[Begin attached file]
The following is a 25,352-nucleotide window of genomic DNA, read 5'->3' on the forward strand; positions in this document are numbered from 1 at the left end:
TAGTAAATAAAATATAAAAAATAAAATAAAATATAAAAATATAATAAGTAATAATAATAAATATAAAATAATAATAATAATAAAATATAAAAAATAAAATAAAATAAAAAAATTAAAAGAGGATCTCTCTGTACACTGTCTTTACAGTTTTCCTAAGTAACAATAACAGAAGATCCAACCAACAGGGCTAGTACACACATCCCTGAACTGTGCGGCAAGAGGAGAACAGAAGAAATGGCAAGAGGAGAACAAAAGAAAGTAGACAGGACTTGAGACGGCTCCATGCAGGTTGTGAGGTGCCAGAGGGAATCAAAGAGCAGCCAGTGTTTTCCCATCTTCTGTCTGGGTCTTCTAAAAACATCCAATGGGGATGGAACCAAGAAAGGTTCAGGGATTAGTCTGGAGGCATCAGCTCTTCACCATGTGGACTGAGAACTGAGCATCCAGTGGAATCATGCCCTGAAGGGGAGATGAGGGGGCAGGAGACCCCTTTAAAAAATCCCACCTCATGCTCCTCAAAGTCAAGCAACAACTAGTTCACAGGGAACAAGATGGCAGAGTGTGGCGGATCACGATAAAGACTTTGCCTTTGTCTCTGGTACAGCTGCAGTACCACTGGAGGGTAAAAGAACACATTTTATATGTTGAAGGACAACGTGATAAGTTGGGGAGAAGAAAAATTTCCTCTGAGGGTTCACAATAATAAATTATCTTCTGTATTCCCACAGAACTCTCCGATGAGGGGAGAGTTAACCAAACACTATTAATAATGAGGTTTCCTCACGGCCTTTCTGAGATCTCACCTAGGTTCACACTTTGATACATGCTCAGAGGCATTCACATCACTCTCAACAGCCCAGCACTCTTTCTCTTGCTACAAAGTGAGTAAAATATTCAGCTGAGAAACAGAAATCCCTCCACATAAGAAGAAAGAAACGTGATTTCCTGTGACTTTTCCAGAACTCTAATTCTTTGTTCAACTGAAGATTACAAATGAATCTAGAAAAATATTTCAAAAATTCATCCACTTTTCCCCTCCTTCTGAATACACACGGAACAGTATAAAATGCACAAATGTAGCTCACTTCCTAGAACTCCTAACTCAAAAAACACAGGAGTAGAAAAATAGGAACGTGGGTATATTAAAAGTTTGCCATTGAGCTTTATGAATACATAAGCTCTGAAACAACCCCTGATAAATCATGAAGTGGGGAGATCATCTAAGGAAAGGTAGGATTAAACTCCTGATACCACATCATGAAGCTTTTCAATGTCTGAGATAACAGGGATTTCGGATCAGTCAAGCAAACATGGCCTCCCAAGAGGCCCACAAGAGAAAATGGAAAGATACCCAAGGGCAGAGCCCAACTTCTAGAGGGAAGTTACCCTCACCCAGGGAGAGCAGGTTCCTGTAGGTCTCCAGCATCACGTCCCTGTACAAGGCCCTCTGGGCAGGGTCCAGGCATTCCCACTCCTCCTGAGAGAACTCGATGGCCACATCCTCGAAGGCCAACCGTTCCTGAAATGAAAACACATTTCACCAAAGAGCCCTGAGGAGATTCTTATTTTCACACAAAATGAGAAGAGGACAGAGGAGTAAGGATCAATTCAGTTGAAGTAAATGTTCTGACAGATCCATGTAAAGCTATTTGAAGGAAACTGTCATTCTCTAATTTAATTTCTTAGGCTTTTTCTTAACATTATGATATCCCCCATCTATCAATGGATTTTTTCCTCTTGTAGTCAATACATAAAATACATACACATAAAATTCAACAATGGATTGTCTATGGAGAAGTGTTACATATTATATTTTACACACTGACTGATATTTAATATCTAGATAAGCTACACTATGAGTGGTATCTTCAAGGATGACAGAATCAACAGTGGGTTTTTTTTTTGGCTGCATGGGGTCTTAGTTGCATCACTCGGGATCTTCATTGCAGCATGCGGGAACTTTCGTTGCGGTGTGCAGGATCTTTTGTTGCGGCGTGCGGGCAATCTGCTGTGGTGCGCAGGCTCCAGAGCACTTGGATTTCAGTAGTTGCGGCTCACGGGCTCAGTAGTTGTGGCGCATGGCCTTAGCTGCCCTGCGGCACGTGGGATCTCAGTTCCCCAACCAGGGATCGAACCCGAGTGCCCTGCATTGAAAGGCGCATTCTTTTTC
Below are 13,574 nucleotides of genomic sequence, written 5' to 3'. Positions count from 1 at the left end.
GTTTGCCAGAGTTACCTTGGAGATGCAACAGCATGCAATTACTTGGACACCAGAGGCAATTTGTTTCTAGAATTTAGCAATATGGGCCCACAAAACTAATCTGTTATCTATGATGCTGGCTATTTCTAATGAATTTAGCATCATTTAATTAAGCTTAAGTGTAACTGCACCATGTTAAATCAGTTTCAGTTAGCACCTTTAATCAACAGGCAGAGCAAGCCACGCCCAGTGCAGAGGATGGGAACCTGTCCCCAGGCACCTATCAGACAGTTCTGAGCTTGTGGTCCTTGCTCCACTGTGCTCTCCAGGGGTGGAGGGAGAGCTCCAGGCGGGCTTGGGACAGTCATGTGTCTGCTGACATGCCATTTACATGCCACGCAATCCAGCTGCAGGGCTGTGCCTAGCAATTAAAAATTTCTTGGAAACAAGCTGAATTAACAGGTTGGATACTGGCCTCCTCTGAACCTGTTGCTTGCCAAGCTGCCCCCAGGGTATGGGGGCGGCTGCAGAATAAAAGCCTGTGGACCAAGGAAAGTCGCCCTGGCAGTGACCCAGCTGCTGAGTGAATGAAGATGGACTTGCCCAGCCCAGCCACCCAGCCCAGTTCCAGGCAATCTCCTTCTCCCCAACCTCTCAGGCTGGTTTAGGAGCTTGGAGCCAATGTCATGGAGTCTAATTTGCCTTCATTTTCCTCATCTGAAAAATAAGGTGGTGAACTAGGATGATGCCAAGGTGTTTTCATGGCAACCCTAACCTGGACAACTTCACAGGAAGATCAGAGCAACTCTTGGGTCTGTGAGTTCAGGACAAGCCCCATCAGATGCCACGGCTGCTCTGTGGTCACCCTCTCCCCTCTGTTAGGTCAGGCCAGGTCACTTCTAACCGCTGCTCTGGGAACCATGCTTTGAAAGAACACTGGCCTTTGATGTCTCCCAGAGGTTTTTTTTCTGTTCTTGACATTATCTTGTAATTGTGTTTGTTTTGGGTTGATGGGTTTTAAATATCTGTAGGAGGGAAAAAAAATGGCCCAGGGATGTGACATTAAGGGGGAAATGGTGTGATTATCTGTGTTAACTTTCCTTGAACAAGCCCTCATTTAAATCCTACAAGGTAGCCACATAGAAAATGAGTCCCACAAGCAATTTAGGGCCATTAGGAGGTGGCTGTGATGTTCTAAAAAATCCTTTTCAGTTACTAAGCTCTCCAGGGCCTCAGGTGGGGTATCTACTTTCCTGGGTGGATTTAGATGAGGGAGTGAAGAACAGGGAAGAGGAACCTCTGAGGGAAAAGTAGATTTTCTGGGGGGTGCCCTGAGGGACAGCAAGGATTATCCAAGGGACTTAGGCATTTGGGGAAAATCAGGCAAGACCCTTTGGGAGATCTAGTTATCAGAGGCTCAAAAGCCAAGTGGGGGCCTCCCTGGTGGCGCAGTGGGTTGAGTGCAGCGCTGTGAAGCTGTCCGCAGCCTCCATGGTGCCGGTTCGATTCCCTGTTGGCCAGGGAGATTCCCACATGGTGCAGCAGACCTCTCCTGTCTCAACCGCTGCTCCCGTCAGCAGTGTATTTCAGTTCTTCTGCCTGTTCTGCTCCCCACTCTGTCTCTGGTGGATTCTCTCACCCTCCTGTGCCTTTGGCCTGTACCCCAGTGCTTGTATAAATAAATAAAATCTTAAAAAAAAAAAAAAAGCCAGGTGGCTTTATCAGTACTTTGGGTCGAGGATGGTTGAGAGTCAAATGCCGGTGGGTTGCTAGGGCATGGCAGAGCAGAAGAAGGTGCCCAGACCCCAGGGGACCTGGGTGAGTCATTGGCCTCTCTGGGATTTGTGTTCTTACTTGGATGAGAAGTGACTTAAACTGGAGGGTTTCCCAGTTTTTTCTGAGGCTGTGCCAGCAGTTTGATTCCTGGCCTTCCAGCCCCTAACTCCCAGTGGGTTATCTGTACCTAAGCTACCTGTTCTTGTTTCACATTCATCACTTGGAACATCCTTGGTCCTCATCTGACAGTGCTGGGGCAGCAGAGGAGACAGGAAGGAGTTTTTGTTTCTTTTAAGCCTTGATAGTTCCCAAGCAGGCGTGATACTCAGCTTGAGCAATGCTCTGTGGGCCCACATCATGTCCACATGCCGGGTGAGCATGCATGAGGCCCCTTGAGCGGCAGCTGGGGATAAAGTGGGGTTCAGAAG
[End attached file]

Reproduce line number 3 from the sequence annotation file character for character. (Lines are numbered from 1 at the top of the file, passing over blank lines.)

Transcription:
Below are 13,574 nucleotides of genomic sequence, written 5' to 3'. Positions count from 1 at the left end.